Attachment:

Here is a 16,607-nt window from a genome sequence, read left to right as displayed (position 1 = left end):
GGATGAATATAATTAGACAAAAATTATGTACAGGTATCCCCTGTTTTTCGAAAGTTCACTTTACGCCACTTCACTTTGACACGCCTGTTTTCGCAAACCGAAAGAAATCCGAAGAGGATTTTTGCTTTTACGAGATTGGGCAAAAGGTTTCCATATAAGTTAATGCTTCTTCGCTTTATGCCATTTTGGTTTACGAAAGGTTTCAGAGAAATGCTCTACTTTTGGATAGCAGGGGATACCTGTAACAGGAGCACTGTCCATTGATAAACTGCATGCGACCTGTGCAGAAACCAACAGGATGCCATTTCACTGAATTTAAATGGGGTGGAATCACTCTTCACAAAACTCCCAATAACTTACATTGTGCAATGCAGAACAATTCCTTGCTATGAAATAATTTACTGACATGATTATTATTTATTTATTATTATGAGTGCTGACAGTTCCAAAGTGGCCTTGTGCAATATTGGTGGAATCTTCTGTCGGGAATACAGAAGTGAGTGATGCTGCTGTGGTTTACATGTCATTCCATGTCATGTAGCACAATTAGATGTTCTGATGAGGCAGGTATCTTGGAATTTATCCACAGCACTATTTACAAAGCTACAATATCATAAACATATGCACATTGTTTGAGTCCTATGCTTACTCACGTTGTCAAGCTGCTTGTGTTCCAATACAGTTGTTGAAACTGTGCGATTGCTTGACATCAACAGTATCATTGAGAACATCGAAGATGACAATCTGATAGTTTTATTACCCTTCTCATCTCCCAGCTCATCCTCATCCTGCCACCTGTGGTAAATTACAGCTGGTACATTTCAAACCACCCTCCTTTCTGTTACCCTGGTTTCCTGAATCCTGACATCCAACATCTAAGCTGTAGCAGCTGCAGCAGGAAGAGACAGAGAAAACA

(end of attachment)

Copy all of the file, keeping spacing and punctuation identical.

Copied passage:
Here is a 16,607-nt window from a genome sequence, read left to right as displayed (position 1 = left end):
GGATGAATATAATTAGACAAAAATTATGTACAGGTATCCCCTGTTTTTCGAAAGTTCACTTTACGCCACTTCACTTTGACACGCCTGTTTTCGCAAACCGAAAGAAATCCGAAGAGGATTTTTGCTTTTACGAGATTGGGCAAAAGGTTTCCATATAAGTTAATGCTTCTTCGCTTTATGCCATTTTGGTTTACGAAAGGTTTCAGAGAAATGCTCTACTTTTGGATAGCAGGGGATACCTGTAACAGGAGCACTGTCCATTGATAAACTGCATGCGACCTGTGCAGAAACCAACAGGATGCCATTTCACTGAATTTAAATGGGGTGGAATCACTCTTCACAAAACTCCCAATAACTTACATTGTGCAATGCAGAACAATTCCTTGCTATGAAATAATTTACTGACATGATTATTATTTATTTATTATTATGAGTGCTGACAGTTCCAAAGTGGCCTTGTGCAATATTGGTGGAATCTTCTGTCGGGAATACAGAAGTGAGTGATGCTGCTGTGGTTTACATGTCATTCCATGTCATGTAGCACAATTAGATGTTCTGATGAGGCAGGTATCTTGGAATTTATCCACAGCACTATTTACAAAGCTACAATATCATAAACATATGCACATTGTTTGAGTCCTATGCTTACTCACGTTGTCAAGCTGCTTGTGTTCCAATACAGTTGTTGAAACTGTGCGATTGCTTGACATCAACAGTATCATTGAGAACATCGAAGATGACAATCTGATAGTTTTATTACCCTTCTCATCTCCCAGCTCATCCTCATCCTGCCACCTGTGGTAAATTACAGCTGGTACATTTCAAACCACCCTCCTTTCTGTTACCCTGGTTTCCTGAATCCTGACATCCAACATCTAAGCTGTAGCAGCTGCAGCAGGAAGAGACAGAGAAAACA